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Lake District Industry and Agriculture


Lake District Accommodation, Attractions and Activities

Lake District Industry and Agriculture

Forestry operations on Harter FellHistorically, farming, in particular of sheep, was the major industry in the region. The breed most closely associated with the area is the tough Herdwick. Sheep farming remains important both to the economy of the region, as well as in preserving the landscape which visitors want to see. Some land is also used for silage and dairy farming. There are extensive plantations of non-native trees.

The area was badly affected by the foot-and-mouth outbreak across the United Kingdom in 2001. Thousands of sheep, grazing on the fellsides across the District, were destroyed. In replacing the sheep, one problem to overcome was that many of the lost sheep were heafed, that is, they knew their part of the unfenced fell and did not stray, with this knowledge being passed between generations. With all the sheep lost at once, this knowledge has to be re-learnt, and some of the fells have had discreet electric fences strung across them for a period of five years, to allow the sheep to "re-heaf".

In Neolithic times, the Lake District was a major source of stone axes, examples of which have been found all over Britain. The primary site, on the slopes of the Langdale Pikes, is sometimes described as a 'stone axe factory' of the Langdale axe industry. Some of the earliest stone circles in Britain are connected with this industry.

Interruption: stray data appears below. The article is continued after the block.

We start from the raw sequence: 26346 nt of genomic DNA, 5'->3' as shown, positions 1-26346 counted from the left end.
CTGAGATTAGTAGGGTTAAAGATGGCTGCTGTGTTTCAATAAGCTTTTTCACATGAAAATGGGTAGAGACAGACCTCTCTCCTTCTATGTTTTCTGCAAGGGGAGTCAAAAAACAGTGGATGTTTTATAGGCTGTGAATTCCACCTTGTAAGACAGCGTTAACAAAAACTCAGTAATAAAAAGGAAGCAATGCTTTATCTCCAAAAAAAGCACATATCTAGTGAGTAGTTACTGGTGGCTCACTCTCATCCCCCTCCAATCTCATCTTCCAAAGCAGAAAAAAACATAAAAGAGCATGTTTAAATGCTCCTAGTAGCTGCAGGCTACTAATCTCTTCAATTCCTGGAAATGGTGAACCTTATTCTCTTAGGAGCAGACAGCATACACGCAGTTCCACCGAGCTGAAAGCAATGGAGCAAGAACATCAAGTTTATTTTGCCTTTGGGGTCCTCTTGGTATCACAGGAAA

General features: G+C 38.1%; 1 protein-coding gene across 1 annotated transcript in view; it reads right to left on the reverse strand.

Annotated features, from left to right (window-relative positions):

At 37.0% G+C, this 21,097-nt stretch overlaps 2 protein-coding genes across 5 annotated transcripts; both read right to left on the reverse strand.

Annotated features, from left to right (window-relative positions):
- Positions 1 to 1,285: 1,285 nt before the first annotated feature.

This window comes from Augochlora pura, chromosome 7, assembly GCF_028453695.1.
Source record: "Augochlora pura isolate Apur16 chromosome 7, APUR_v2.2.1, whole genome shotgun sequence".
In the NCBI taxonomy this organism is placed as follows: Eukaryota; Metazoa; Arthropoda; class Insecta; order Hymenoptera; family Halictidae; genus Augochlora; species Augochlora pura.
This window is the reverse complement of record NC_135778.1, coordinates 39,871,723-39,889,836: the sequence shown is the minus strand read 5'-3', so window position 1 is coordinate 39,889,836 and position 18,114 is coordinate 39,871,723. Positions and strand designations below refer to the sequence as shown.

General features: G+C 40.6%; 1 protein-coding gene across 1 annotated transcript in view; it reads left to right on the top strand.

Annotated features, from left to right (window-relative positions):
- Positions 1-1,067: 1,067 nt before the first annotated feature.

Mining, particularly of copper, lead (often associated with quantities of silver), baryte, graphite and slate, was historically a major lakeland industry, mainly from the 16th century to the 19th century. Coppiced woodland was used extensively to provide charcoal for smelting. Some mining still takes place today for example slate mining continues at the Honister Mines, at the top of Honister Pass. Abandoned mine-workings can be found on fell-sides throughout the district.

A typical Lake District scene, with verdant fields grazed by sheep in fields bounded by stone walls, a stone barn, white-washed houses, overlooked by a bracken-brown fell.The locally-mined graphite led to the development of the pencil industry, especially around Keswick.

In the middle of the 19th century, half the world textile industry's bobbin supply came from the Lake District area.

Over the past century, tourism has grown rapidly to become the area's primary source of income.

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